14 May 2012

Scope Sunday 29

I apologize for the lengthy absence, but end-of-term teaching obligations got the better of me. However, I have just submitted my final grades, and I'm looking forward to getting back to my "other" jobs. Here are a few updates from the last month that I have been remiss in contributing:

1. Last weekend, I attended NEAR-fest up in Deerfield, N.H. Unfortunately, the weather was not cooperative (cold and damp), and the turn-out was low. I didn't see any interesting gear there, and all I bought was a couple of books. Looking at my phone, I only took one picture while I was there (and it was for a friend, who was looking for a spectrum analyzer).

2. On the way home from NEAR-fest, I stopped by Electronic Surplus Services in Manchester, but I all found was a shelf of undesirable plug-ins (mostly 7A18 vertical amplifiers and slow time bases).

3. Also, last weekend, I hopped down to New Jersey and attended the Vintage Computer Festival East 8.0 at Camp Evans in Wall, N.J. I gave a talk on the history and legacy of analog computers. There were quite a few interesting computers on display in the exhibit hall, but only one Tektronix oscilloscope: a rack-mount RM503 that was connected to a PDP-8.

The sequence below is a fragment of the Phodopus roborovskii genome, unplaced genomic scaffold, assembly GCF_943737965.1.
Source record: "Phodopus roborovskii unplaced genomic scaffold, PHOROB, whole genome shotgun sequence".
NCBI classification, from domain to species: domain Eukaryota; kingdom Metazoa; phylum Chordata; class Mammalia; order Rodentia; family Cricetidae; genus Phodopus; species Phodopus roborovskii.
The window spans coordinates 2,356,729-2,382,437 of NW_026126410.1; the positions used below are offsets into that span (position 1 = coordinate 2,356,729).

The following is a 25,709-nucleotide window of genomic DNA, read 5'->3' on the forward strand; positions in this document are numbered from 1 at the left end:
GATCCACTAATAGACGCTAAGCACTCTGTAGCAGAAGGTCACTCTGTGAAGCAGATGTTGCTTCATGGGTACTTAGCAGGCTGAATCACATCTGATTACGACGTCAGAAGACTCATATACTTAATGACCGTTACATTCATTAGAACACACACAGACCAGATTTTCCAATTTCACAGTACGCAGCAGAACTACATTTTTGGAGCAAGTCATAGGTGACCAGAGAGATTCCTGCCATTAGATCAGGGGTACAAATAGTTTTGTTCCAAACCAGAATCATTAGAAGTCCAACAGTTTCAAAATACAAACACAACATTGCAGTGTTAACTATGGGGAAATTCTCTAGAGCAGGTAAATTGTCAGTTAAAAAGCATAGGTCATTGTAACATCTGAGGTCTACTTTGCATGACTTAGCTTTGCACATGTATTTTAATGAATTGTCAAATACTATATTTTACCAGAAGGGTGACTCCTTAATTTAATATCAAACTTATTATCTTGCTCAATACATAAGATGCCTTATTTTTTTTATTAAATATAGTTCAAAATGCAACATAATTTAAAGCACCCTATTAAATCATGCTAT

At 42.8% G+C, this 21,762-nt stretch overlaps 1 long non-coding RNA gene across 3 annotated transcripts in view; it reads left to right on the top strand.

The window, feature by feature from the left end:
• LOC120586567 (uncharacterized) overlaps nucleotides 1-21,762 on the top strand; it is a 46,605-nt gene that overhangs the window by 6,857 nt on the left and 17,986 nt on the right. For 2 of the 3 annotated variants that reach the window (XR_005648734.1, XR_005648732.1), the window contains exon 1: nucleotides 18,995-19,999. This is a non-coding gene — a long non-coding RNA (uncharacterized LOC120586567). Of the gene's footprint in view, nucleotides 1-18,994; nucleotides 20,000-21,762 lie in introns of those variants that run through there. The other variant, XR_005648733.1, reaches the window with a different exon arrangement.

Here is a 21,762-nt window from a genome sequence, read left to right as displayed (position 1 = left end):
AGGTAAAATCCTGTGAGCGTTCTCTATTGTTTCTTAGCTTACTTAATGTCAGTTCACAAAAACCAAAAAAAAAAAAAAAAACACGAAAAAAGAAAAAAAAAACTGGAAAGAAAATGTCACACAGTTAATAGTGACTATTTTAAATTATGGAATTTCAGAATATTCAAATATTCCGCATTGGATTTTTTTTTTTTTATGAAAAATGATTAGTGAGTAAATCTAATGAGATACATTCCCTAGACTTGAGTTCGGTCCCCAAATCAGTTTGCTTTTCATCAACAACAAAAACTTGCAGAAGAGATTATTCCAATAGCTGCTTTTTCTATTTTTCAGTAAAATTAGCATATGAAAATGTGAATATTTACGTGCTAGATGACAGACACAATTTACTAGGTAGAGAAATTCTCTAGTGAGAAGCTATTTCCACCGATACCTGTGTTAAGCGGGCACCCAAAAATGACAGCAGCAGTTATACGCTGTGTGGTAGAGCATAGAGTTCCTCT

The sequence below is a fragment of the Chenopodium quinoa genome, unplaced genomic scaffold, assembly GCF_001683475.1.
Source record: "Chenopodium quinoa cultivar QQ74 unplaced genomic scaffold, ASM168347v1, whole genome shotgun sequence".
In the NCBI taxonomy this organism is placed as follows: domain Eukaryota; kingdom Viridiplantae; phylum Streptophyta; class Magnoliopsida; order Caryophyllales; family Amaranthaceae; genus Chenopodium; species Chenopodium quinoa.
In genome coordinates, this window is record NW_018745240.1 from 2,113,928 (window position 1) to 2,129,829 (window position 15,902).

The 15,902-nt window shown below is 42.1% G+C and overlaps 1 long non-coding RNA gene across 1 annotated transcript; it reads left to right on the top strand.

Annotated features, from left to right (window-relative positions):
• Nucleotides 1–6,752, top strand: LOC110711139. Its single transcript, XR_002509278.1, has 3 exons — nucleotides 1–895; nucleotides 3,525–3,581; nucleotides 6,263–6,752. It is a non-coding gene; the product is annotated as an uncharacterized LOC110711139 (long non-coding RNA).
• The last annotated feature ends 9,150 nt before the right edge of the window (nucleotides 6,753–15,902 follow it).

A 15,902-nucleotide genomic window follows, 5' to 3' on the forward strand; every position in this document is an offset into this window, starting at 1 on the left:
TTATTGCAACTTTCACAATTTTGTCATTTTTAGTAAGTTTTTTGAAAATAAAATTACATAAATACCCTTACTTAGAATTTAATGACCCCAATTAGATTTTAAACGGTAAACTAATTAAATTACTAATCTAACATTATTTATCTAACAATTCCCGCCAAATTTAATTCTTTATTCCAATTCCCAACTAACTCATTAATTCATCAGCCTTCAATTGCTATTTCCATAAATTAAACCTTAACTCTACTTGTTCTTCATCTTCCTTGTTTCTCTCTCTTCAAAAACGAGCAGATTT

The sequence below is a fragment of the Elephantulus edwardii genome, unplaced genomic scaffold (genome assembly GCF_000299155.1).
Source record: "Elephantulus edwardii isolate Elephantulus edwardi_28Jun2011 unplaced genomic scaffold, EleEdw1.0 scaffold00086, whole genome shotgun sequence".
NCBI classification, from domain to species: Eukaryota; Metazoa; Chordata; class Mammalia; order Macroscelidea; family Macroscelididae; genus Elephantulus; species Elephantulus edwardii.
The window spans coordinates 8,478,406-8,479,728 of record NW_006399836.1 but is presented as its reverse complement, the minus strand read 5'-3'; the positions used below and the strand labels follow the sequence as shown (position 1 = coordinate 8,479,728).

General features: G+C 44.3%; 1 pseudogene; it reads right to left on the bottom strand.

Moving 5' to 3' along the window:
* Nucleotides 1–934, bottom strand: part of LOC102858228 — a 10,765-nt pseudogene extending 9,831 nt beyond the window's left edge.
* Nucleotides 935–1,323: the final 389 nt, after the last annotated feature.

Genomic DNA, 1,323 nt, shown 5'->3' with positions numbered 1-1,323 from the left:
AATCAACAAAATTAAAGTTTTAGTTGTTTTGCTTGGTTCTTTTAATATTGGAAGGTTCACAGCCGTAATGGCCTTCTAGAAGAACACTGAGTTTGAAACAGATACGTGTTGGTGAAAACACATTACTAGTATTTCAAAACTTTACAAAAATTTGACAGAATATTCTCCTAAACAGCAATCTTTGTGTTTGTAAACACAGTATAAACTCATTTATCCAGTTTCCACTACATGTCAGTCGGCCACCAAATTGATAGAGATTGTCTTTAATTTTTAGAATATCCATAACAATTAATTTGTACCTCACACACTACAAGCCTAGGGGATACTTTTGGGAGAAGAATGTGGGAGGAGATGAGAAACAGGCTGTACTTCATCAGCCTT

Another exhibit that caught my eye was a gentleman who had several boards from a Minuteman I flight computer. I recognized these boards because I has seen them on Jim Williams' living-room wall. (See the first three minutes of this video.)

However, tucked into corner of one of the exhibit rooms in the InfoAge Center and Museum was this poster, with a story about Howard Vollum that I had not heard before:

4. Next weekend is the Dayton Hamvention. Let me know if you're going; I hope to see you there.


Jonathan said...

I had forgotten that devices were once constructed using wrapping techniques ...

Thanks for the picture.

DennisF said...

"... Electronic Surplus Services in Manchester ..."

And if you get to Cleveland, visit the Electronics Surplus store downtown and have them direct you to their old, multistory warehouse by the river. It is loaded (last time I was there, about 10 years ago) with old test and measurement instruments, going cheap.

I didn't know Howard Vollum met Bill Hewlett while he was in the military, but afterward their two companies had a very friendly relationship.

Tek and HP had a "patent pool" where they freely shared each other's patents. Neither was obsessed with patents but put their hopes instead on future accomplishments instead of relying on what was done in the past. Tek could never quite outdo HP in spectrum analyzers and HP could never quite outdo Tek in scope triggering.